Escher: The Paradoxes of Reality

Rocco Forte Hotels

Marking 100 years since he first visited Rome, a major exhibition celebrating the life and work of Dutch graphic artist Maurits Cornelis Escher has opened at Palazzo Bonaparte, in the heart of the
city. 

Known for his surrealist pieces that artfully merge mathematics, science, and design, Escher's work has broad appeal, garnering huge popularity in recent years. The largest Escher retrospective in history, the exhibition showcases 300 works including the renowned “Hand with Reflective Sphere” and “Metamorphosis II”, but also the full 12-part series “Roman Nocturnes” – an ode to his enduring relationship with the Italian capital. 

Here we speak to Federico Giudiceandrea, exhibition curator, on the importance of this historic showcase.

What makes Escher so special, and his legacy so enduring?

Escher is an artist who more than others captured the spirit of the 20th century. The last century was marked by great scientific innovations. Theories such as Albert Einstein's relativity Max Plank's quantum physics revolutionized our conception of the world. These theories challenged not only entrenched concepts such as space and time but also the real existence of an observer-independent reality. The perception of reality turns out to be fallacious. Reality is no longer perceived only as it appears but leaves room for paradoxes. Escher, like few, was able to occupy these room, managing to represent in his works what at first glance appears real but on closer observation is not.

You have collated 300 works for this exhibition - how did you go about finding them all? And can you give us a ‘sneak peak’ into some of the as-yet-unseen pieces visitors can expect to enjoy?

The works come from the collection of the Escher Foundation supplemented by works from an Italian private collection. Many are works never exhibited to date such as a series of watercolors depicting his famous tessellations of the plane. Also of note is the exhibition of the complete series of Roman Nocturnes, a series of 12 woodcuts made in Rome in the 1930s.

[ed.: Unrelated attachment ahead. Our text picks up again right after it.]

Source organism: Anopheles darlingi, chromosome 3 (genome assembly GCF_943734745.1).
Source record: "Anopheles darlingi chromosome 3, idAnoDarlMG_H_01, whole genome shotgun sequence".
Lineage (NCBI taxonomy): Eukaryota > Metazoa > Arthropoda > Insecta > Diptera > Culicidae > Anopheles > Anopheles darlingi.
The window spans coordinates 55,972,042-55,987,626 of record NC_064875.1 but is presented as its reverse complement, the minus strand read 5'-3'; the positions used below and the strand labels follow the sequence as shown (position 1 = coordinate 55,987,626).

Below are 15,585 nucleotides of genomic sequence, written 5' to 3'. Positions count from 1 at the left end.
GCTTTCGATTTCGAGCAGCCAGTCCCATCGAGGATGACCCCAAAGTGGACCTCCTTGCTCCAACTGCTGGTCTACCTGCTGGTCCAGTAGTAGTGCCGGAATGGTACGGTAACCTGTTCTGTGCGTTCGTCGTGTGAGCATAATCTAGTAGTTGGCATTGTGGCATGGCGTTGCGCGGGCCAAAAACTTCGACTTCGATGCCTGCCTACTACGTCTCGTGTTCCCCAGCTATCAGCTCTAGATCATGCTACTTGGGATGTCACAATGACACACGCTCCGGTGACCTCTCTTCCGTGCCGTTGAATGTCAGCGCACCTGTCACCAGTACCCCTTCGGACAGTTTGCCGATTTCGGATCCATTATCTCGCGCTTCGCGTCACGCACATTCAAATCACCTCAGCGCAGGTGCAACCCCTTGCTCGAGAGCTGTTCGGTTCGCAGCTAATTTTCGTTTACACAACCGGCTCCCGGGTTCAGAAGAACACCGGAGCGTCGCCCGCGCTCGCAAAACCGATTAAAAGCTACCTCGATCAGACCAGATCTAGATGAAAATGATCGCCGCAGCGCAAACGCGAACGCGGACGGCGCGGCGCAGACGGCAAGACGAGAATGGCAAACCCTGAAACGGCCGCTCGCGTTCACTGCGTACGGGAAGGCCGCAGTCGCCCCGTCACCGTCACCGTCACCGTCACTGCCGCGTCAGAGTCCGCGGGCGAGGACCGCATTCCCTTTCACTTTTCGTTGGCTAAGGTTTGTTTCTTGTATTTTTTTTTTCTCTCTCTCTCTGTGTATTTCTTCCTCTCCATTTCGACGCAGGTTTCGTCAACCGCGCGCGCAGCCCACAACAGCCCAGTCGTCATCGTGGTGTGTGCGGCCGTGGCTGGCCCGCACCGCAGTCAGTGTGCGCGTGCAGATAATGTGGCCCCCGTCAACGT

This is the largest collection of Escher works ever exhibited - how do you stage something like this and what made Palazzo Bonaparte the ideal location?

On the occasion of the centenary of Escher's arrival Rome, where he lived for 12 years and which Escher considered the best years of his life, this major retrospective, the largest ever held in Italy, deserved such a prestigious venue as Palazzo Buonaparte.

Hotel Russie & Hotel de la Ville are partners for the show and many of our guests will want to enjoy the exhibition - how do you want them to feel afterwards?

Escher's art, his paradoxical images, are now part of our collective imagination. This exhibition searches for their roots and shows their development. Our hope is that eventually the visitor will understand how those images, already familiar to him, were created and evolved to become iconic.

It’s always difficult to pick just one, but if you had to - which of Escher’s works would you want in your own home and why?

Metamorphosis II is certainly one of Escher's great masterpieces. In a metamorphic cycle Escher depicts becoming starting from the undefined form that through the tessellation technique is transformed into animated forms until it becomes a memory of the village of Atrani, the absolute most beloved place, and then returns to the undefined.

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